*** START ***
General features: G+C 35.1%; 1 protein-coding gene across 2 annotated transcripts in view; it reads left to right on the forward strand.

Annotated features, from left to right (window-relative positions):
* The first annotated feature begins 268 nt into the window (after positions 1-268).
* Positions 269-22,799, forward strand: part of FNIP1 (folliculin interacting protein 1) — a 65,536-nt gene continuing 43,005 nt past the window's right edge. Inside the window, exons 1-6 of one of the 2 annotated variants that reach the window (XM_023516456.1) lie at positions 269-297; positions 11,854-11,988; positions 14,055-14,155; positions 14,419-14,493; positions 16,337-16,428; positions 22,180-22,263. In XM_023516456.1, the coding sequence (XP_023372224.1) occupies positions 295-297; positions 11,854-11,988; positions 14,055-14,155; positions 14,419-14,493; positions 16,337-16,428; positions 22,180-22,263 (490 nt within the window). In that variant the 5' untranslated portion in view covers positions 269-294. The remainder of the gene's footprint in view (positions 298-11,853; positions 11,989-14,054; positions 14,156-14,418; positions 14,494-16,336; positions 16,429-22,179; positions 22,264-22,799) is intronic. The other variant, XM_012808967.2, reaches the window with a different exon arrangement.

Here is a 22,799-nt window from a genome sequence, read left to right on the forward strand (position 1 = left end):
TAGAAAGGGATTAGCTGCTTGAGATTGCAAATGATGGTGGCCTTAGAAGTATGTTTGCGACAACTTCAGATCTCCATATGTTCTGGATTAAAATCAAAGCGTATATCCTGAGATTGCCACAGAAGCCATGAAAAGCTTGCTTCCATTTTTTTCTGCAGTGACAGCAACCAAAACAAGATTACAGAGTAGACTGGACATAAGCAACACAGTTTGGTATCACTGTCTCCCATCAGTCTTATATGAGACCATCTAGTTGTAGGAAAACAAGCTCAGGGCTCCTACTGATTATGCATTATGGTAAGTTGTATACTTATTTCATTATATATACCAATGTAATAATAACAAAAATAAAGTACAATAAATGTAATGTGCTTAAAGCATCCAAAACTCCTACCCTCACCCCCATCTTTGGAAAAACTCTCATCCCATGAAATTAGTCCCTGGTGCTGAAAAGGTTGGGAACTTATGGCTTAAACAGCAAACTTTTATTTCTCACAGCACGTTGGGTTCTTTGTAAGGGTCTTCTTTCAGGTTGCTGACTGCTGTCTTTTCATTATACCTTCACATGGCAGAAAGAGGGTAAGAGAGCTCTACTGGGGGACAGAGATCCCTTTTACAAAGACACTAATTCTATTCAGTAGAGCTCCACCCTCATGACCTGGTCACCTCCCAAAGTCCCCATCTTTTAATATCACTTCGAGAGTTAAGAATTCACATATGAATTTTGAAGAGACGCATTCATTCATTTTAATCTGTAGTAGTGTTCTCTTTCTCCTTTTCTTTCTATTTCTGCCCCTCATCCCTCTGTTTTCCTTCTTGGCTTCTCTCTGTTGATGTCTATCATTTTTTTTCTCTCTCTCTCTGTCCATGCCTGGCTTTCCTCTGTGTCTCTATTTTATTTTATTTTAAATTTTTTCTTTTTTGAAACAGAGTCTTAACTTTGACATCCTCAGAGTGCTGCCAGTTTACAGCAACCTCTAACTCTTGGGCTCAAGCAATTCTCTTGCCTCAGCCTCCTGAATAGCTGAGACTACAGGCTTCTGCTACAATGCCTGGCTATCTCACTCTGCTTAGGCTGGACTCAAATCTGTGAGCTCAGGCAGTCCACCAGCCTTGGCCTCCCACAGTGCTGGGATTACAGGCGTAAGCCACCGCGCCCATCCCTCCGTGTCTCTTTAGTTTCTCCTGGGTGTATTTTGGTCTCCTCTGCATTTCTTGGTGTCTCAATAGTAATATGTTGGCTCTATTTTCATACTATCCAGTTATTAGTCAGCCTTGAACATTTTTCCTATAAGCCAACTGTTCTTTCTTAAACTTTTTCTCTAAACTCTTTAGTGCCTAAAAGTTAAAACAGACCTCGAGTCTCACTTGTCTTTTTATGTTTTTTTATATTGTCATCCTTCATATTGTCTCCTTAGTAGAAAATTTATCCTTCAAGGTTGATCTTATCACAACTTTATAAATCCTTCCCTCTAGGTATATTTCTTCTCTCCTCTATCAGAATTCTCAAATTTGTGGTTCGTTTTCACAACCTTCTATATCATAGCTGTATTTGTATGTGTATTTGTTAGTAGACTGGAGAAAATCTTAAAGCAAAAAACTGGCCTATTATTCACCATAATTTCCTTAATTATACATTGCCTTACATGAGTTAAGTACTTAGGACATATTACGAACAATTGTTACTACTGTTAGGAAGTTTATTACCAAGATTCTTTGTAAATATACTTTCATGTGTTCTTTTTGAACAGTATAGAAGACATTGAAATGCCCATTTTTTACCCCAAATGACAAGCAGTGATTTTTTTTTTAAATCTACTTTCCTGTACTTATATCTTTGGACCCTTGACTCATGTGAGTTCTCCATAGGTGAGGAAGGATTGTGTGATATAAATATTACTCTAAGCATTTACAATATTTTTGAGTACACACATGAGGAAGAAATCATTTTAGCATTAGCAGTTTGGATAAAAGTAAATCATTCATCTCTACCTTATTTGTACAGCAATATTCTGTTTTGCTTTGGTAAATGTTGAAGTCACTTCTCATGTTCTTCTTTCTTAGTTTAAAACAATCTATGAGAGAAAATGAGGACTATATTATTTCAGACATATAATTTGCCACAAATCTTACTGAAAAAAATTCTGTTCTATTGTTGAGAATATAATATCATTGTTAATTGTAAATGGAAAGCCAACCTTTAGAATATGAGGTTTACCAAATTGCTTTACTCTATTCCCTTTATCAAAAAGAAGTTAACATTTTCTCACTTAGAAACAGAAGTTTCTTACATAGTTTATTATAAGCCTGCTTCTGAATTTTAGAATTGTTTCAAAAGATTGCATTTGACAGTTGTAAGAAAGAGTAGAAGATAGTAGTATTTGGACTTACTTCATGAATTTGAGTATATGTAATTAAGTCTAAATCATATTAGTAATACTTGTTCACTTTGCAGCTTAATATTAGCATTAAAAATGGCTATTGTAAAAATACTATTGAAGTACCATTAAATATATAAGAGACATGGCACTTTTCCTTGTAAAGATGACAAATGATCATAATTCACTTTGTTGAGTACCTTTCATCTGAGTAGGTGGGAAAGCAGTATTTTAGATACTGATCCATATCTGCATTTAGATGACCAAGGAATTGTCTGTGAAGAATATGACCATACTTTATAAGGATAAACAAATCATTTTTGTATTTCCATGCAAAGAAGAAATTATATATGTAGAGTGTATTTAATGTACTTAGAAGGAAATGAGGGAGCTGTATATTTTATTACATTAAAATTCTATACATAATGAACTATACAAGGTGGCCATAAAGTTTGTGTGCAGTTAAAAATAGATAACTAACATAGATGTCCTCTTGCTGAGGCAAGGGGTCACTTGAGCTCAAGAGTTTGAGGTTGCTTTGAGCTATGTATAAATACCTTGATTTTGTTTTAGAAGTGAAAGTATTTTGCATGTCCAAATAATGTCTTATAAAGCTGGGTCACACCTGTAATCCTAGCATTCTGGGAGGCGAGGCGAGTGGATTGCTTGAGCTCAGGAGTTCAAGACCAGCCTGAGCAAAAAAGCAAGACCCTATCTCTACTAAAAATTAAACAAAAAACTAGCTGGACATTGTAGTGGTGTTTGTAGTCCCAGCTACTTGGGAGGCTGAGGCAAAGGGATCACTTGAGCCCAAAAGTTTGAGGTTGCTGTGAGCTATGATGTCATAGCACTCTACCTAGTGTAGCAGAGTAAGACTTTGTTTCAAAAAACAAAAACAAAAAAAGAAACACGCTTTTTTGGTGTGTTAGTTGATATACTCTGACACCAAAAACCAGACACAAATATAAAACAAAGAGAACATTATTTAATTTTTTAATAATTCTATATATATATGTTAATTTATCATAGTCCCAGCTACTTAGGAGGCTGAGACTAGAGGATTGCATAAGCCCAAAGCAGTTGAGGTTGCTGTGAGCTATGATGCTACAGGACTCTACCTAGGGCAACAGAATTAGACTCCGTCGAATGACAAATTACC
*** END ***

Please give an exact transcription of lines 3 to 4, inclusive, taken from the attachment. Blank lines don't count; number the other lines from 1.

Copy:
* The first annotated feature begins 268 nt into the window (after positions 1-268).
* Positions 269-22,799, forward strand: part of FNIP1 (folliculin interacting protein 1) — a 65,536-nt gene continuing 43,005 nt past the window's right edge. Inside the window, exons 1-6 of one of the 2 annotated variants that reach the window (XM_023516456.1) lie at positions 269-297; positions 11,854-11,988; positions 14,055-14,155; positions 14,419-14,493; positions 16,337-16,428; positions 22,180-22,263. In XM_023516456.1, the coding sequence (XP_023372224.1) occupies positions 295-297; positions 11,854-11,988; positions 14,055-14,155; positions 14,419-14,493; positions 16,337-16,428; positions 22,180-22,263 (490 nt within the window). In that variant the 5' untranslated portion in view covers positions 269-294. The remainder of the gene's footprint in view (positions 298-11,853; positions 11,989-14,054; positions 14,156-14,418; positions 14,494-16,336; positions 16,429-22,179; positions 22,264-22,799) is intronic. The other variant, XM_012808967.2, reaches the window with a different exon arrangement.